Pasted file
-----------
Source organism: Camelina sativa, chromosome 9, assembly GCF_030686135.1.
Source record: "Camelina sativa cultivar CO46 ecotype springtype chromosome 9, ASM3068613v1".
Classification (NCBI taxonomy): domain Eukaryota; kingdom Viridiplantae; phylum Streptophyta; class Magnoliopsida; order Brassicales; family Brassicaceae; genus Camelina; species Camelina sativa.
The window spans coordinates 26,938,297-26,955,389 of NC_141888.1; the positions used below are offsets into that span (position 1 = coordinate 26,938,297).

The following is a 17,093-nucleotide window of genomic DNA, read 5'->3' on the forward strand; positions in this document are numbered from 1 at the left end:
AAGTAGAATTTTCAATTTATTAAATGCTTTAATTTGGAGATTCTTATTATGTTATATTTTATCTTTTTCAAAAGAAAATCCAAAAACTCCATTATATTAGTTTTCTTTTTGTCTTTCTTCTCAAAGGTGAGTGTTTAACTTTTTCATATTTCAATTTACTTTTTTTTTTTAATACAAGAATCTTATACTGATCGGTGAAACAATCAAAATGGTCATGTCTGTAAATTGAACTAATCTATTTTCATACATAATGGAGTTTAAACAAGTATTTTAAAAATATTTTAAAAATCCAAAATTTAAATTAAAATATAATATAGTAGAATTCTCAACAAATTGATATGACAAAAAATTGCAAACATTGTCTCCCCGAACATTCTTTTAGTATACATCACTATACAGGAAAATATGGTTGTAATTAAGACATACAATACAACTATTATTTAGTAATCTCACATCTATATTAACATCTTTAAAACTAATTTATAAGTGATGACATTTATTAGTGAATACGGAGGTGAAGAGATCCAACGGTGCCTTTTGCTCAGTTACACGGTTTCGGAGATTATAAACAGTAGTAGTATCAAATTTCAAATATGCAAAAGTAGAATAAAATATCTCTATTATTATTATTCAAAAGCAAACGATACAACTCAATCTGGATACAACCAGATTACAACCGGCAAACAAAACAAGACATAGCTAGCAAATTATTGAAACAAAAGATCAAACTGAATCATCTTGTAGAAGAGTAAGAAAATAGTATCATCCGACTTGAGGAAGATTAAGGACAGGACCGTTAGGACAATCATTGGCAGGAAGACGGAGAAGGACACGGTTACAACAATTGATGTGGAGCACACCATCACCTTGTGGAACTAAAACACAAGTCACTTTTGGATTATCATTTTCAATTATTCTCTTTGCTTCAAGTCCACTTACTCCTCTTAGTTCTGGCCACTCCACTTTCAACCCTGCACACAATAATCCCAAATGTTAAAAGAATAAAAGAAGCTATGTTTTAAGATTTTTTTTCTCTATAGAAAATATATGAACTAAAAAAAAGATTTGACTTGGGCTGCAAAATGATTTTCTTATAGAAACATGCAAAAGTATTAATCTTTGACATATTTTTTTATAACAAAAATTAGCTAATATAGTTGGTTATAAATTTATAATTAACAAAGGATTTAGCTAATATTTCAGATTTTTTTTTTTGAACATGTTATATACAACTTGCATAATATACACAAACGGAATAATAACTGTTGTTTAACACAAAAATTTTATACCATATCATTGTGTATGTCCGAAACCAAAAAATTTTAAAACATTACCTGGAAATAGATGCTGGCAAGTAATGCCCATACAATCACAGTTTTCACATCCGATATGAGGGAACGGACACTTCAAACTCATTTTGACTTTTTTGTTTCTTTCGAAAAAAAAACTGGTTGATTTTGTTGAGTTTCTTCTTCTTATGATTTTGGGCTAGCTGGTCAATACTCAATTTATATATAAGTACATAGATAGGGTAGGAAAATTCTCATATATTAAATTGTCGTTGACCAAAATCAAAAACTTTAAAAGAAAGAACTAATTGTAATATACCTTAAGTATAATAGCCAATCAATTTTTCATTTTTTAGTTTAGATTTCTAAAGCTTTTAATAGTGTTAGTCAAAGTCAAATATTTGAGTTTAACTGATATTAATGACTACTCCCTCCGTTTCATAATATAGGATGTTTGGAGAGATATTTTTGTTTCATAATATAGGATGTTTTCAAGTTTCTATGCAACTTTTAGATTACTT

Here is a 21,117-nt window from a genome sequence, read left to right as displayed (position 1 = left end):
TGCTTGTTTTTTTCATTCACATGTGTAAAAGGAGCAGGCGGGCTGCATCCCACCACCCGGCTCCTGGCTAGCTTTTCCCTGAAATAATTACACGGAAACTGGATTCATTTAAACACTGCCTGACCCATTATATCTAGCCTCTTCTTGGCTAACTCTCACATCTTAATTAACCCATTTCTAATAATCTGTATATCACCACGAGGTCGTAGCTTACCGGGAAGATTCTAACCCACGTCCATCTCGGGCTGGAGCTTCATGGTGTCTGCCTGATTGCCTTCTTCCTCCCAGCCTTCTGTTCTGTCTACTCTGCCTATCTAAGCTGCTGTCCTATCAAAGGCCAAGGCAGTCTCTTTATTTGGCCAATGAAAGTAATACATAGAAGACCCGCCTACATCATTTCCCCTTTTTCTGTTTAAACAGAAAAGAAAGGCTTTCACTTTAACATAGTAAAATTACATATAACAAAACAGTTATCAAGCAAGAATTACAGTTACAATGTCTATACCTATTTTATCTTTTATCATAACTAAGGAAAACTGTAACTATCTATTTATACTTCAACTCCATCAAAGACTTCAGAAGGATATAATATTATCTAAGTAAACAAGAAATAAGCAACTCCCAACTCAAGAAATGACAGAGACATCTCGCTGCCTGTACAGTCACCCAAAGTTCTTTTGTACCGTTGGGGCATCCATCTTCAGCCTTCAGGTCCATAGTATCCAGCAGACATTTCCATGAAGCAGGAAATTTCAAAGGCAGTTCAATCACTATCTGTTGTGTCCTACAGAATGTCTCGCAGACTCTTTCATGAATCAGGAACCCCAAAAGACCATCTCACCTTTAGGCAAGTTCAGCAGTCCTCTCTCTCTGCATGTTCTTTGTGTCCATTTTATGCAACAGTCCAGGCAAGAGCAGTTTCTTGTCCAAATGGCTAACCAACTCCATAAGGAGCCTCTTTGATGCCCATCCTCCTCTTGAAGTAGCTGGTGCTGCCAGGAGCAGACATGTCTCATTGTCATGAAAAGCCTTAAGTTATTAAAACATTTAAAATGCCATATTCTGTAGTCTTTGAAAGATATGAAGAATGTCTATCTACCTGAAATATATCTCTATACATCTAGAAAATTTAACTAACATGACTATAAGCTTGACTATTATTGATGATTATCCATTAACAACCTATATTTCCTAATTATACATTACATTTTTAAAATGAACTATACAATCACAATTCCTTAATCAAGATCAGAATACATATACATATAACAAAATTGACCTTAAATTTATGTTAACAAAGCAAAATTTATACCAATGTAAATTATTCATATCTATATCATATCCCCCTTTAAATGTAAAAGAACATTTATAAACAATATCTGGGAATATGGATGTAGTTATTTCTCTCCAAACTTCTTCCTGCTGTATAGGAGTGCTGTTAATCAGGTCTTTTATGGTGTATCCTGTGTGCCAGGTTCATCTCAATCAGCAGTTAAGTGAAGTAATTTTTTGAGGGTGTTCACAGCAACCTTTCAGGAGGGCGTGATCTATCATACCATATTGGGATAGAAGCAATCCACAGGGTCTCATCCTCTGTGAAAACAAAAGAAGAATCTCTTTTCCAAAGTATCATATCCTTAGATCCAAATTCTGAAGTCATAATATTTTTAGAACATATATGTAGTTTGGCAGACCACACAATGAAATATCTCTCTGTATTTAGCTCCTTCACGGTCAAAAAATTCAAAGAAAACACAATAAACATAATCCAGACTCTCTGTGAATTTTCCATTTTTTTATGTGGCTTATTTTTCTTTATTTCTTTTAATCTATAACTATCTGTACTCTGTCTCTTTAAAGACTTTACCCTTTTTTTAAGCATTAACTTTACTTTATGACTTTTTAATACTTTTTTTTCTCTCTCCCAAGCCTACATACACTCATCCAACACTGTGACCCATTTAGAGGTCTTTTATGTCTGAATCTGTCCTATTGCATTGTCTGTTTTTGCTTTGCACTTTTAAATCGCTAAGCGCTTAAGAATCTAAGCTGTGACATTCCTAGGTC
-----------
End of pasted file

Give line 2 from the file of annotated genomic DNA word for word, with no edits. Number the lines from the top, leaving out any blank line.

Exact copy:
Source record: "Camelina sativa cultivar CO46 ecotype springtype chromosome 9, ASM3068613v1".